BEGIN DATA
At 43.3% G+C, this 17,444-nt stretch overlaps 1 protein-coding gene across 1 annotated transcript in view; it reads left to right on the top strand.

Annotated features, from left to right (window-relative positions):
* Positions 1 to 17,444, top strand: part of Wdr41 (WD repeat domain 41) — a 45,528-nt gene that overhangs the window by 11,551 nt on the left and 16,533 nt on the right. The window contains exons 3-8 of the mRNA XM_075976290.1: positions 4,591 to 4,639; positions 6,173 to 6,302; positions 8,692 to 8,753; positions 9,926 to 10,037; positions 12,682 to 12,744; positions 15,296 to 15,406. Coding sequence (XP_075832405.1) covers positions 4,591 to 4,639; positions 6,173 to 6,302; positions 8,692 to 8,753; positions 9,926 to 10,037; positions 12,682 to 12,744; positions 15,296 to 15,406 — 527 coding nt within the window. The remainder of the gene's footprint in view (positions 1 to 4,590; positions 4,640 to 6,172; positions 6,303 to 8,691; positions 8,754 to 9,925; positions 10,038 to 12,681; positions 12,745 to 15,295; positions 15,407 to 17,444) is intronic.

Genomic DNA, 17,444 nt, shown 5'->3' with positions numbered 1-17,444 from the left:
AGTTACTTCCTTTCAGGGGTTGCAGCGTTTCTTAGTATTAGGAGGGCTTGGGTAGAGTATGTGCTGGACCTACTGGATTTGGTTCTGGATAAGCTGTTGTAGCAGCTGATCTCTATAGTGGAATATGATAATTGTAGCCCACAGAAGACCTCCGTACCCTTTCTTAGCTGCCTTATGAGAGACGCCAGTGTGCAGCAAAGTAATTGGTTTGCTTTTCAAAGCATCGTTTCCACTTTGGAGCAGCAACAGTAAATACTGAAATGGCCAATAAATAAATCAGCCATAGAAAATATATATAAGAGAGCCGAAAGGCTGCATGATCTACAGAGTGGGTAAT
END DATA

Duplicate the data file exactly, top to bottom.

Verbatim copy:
At 43.3% G+C, this 17,444-nt stretch overlaps 1 protein-coding gene across 1 annotated transcript in view; it reads left to right on the top strand.

Annotated features, from left to right (window-relative positions):
* Positions 1 to 17,444, top strand: part of Wdr41 (WD repeat domain 41) — a 45,528-nt gene that overhangs the window by 11,551 nt on the left and 16,533 nt on the right. The window contains exons 3-8 of the mRNA XM_075976290.1: positions 4,591 to 4,639; positions 6,173 to 6,302; positions 8,692 to 8,753; positions 9,926 to 10,037; positions 12,682 to 12,744; positions 15,296 to 15,406. Coding sequence (XP_075832405.1) covers positions 4,591 to 4,639; positions 6,173 to 6,302; positions 8,692 to 8,753; positions 9,926 to 10,037; positions 12,682 to 12,744; positions 15,296 to 15,406 — 527 coding nt within the window. The remainder of the gene's footprint in view (positions 1 to 4,590; positions 4,640 to 6,172; positions 6,303 to 8,691; positions 8,754 to 9,925; positions 10,038 to 12,681; positions 12,745 to 15,295; positions 15,407 to 17,444) is intronic.

Genomic DNA, 17,444 nt, shown 5'->3' with positions numbered 1-17,444 from the left:
AGTTACTTCCTTTCAGGGGTTGCAGCGTTTCTTAGTATTAGGAGGGCTTGGGTAGAGTATGTGCTGGACCTACTGGATTTGGTTCTGGATAAGCTGTTGTAGCAGCTGATCTCTATAGTGGAATATGATAATTGTAGCCCACAGAAGACCTCCGTACCCTTTCTTAGCTGCCTTATGAGAGACGCCAGTGTGCAGCAAAGTAATTGGTTTGCTTTTCAAAGCATCGTTTCCACTTTGGAGCAGCAACAGTAAATACTGAAATGGCCAATAAATAAATCAGCCATAGAAAATATATATAAGAGAGCCGAAAGGCTGCATGATCTACAGAGTGGGTAAT